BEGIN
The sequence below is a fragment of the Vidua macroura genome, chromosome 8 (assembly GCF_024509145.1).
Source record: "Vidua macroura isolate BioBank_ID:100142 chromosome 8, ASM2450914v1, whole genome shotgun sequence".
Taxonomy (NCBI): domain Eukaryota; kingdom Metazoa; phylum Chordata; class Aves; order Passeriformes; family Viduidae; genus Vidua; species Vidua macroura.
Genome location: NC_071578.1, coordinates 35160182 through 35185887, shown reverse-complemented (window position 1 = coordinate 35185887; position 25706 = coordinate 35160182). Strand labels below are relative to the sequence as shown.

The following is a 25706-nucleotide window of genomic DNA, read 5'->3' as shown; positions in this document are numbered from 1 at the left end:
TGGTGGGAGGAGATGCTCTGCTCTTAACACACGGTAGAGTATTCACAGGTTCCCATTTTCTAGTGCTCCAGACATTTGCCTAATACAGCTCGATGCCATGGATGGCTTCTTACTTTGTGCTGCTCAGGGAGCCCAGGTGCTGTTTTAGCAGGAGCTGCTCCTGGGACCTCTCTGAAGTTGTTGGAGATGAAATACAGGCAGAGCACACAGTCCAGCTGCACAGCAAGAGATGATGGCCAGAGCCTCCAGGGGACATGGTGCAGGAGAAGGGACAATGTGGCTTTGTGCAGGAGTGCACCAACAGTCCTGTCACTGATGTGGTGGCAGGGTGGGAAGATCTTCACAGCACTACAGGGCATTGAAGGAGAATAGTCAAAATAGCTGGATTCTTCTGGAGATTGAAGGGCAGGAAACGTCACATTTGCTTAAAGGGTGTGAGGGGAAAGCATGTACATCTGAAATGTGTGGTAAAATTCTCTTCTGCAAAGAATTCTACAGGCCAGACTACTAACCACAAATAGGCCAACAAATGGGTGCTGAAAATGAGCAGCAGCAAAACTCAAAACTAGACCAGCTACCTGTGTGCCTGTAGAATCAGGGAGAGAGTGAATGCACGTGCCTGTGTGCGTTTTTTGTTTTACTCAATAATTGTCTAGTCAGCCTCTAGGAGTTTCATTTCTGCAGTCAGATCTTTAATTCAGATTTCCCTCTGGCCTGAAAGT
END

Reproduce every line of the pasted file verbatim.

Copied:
The sequence below is a fragment of the Vidua macroura genome, chromosome 8 (assembly GCF_024509145.1).
Source record: "Vidua macroura isolate BioBank_ID:100142 chromosome 8, ASM2450914v1, whole genome shotgun sequence".
Taxonomy (NCBI): domain Eukaryota; kingdom Metazoa; phylum Chordata; class Aves; order Passeriformes; family Viduidae; genus Vidua; species Vidua macroura.
Genome location: NC_071578.1, coordinates 35160182 through 35185887, shown reverse-complemented (window position 1 = coordinate 35185887; position 25706 = coordinate 35160182). Strand labels below are relative to the sequence as shown.

The following is a 25706-nucleotide window of genomic DNA, read 5'->3' as shown; positions in this document are numbered from 1 at the left end:
TGGTGGGAGGAGATGCTCTGCTCTTAACACACGGTAGAGTATTCACAGGTTCCCATTTTCTAGTGCTCCAGACATTTGCCTAATACAGCTCGATGCCATGGATGGCTTCTTACTTTGTGCTGCTCAGGGAGCCCAGGTGCTGTTTTAGCAGGAGCTGCTCCTGGGACCTCTCTGAAGTTGTTGGAGATGAAATACAGGCAGAGCACACAGTCCAGCTGCACAGCAAGAGATGATGGCCAGAGCCTCCAGGGGACATGGTGCAGGAGAAGGGACAATGTGGCTTTGTGCAGGAGTGCACCAACAGTCCTGTCACTGATGTGGTGGCAGGGTGGGAAGATCTTCACAGCACTACAGGGCATTGAAGGAGAATAGTCAAAATAGCTGGATTCTTCTGGAGATTGAAGGGCAGGAAACGTCACATTTGCTTAAAGGGTGTGAGGGGAAAGCATGTACATCTGAAATGTGTGGTAAAATTCTCTTCTGCAAAGAATTCTACAGGCCAGACTACTAACCACAAATAGGCCAACAAATGGGTGCTGAAAATGAGCAGCAGCAAAACTCAAAACTAGACCAGCTACCTGTGTGCCTGTAGAATCAGGGAGAGAGTGAATGCACGTGCCTGTGTGCGTTTTTTGTTTTACTCAATAATTGTCTAGTCAGCCTCTAGGAGTTTCATTTCTGCAGTCAGATCTTTAATTCAGATTTCCCTCTGGCCTGAAAGT